James M. Lindsay

The Water's Edge

Lindsay analyzes the politics shaping U.S. foreign policy and the sustainability of American power.

Print Print Email Email Share Share Cite Cite
Style: MLA APA Chicago Close

loading...

Friday File: Debt Debate—The Sequel

by James M. Lindsay
August 5, 2011

A woman walks past the U.S. Capitol dome, seen through a porthole in nearby brick-work on August 2, 2011. (Jonathan Ernst/courtesy Reuters)

Above the Fold. Circle November 23 on your calendar. That’s the deadline for Congress’s new special bipartisan joint committee to put forward a plan to cut $1.5 trillion in federal spending over the next decade. The committee, whose members will be announced on August 16, may generate its own deficit reduction plan. Or the White House and congressional leaders may spend the next three months brokering a deal for the committee to propose. Either way it is reasonable to wonder why an extra three months and a new legislative vehicle would make Democrats and Republicans any more likely to compromise on the issues that divide them. The argument for thinking they will be is that a failure to strike a deal—and to enact it into law by December 23—will trigger sequestration—across-the-board cuts that will be distributed evenly between domestic and national security spending. Perhaps the presumed GOP desire to protect defense spending and the presumed Democratic willingness to put it at risk will force an agreement. But that calculation ignores the fact that if sequestration is triggered the budget axe won’t actually fall for another year—until January 2, 2013 to be exact. So each party knows that a failure to strike a deal this November gives them all of 2012, which happens to be an election year, to accuse the other side of intransigence and irresponsibility. That also leaves plenty of time for Congress to come up with a more sensible package of budget cuts. Congress tends not to act until it has to act, so don’t be surprised if Washington’s deadlock over fiscal policy continues well into 2012.

CFR Event of the Week. The tenth anniversary of 9/11 is fast approaching. To mark the occasion, CFR is posting a series of short videos with my colleagues offering their assessments of the consequences of the attack and America’s response. Ed Husain argues that the United States and its allies still have much work to do to undermine the ideologies that led to 9/11. Foreign Affairs editor Gideon Rose argues that 9/11 gave the executive branch a “blank check” to act overseas in a way that would have been unimaginable a decade earlier. Isobel Coleman credits the tragedy with sparking a more open debate in the Arab world about the roots and nature of radicalization—a debate that in some ways led to the Arab Spring. Elliott Abrams recounts his experience as a member of the White House staff on 9/11 and discusses the creation of the Bush Freedom Agenda as a response to the attack. CFR will be releasing more videos over the next several weeks.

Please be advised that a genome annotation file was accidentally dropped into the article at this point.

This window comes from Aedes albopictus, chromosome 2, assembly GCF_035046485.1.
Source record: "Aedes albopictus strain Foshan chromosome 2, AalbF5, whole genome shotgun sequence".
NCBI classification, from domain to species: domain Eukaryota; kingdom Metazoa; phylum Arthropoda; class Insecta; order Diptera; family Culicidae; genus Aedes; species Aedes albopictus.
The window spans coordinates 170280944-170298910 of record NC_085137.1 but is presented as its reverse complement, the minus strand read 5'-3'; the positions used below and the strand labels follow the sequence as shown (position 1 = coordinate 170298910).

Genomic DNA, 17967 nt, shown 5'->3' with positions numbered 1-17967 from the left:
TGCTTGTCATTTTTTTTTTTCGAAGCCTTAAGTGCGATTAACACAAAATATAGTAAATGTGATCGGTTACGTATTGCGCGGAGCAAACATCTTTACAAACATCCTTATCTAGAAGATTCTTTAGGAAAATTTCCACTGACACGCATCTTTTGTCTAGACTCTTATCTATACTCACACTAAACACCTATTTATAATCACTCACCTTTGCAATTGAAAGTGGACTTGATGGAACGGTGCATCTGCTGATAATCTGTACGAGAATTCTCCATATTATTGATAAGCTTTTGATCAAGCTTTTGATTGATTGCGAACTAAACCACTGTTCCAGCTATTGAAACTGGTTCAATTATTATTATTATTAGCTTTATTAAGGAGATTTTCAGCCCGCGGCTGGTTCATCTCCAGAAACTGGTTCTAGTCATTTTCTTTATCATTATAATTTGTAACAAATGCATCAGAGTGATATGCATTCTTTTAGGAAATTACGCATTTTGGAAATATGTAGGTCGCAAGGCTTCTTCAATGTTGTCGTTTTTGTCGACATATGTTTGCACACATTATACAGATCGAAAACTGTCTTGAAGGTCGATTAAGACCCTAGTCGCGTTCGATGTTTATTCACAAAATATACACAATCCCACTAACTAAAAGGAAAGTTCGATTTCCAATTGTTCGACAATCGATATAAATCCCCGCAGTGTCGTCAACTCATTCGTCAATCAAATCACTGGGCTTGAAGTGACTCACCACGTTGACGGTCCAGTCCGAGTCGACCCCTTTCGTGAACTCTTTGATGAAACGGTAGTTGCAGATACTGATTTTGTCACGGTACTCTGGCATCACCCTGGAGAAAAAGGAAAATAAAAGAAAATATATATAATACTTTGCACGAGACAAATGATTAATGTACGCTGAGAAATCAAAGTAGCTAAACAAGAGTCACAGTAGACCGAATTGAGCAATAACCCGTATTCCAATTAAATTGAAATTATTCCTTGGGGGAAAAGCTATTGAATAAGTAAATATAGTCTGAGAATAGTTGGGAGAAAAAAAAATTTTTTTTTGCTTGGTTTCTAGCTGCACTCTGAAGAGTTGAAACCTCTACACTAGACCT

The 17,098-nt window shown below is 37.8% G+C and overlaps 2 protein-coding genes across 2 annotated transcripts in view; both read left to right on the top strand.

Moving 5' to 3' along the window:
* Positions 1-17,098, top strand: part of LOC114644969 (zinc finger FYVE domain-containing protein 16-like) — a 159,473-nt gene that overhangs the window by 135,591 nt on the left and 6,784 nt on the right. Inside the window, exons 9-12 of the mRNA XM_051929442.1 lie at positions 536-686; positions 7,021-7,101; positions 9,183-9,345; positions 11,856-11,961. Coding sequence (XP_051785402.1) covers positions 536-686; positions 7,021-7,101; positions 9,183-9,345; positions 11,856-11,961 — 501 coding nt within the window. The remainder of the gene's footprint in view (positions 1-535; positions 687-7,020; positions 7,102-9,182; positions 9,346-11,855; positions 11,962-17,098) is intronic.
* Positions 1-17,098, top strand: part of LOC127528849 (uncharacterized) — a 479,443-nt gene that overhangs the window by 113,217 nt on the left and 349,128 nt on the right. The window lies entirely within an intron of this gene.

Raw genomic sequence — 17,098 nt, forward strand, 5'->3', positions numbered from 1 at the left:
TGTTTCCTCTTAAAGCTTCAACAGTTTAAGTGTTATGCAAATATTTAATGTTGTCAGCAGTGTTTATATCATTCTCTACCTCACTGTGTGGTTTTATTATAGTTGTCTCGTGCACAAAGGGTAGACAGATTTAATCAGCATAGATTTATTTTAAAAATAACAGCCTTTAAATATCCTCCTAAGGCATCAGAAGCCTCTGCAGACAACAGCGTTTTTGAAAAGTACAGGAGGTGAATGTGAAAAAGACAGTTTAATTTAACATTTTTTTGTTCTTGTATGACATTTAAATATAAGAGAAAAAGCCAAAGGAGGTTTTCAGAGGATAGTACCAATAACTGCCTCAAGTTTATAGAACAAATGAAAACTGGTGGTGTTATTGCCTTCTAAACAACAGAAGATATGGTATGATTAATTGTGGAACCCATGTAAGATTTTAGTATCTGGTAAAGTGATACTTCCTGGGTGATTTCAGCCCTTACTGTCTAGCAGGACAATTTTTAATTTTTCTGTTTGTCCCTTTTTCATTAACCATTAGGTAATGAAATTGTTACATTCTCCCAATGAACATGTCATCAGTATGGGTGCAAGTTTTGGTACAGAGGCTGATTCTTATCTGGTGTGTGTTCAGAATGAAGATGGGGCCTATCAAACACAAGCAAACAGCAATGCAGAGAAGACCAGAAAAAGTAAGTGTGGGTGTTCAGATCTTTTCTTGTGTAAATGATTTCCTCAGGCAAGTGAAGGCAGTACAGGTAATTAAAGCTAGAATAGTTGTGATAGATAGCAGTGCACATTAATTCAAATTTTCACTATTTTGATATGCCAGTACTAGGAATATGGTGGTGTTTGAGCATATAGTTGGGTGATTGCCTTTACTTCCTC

Read of the Week. The New Yorker’s Nicholas Schmidle tells the inside story of Navy SEAL Team 6’s killing of “Crankshaft”—Osama bin Laden. What Schmidle failed to note in his gripping account is that he didn’t talk to any of the twenty-three Navy SEALs who helicoptered into Abbottabad on May 1st, an oversight that has sparked some outraged responses in the blogosphere as well as some reasoned defenses. Schmidle’s reporting is instead based on conversations with people (presumably in the military) who spoke to the SEALs.

Blog Post of the Week. The debt ceiling agreement has spurred warnings that our new “age of austerity” imperils U.S. national security. Defense Secretary Leon Panetta has warned that any cuts that go beyond the $350 billion over ten years already specified in the debt ceiling deal “would be completely unacceptable” and could do “real damage.” My colleague Max Boot shares that fear, arguing that any additional cuts could hasten America’s decline as a world power. Against this backdrop of gloom, Slate’s Fred Kaplan offers some compelling reasons to think that defense spending can be reduced without harming national security, if policymakers are willing to set priorities and make tough choices.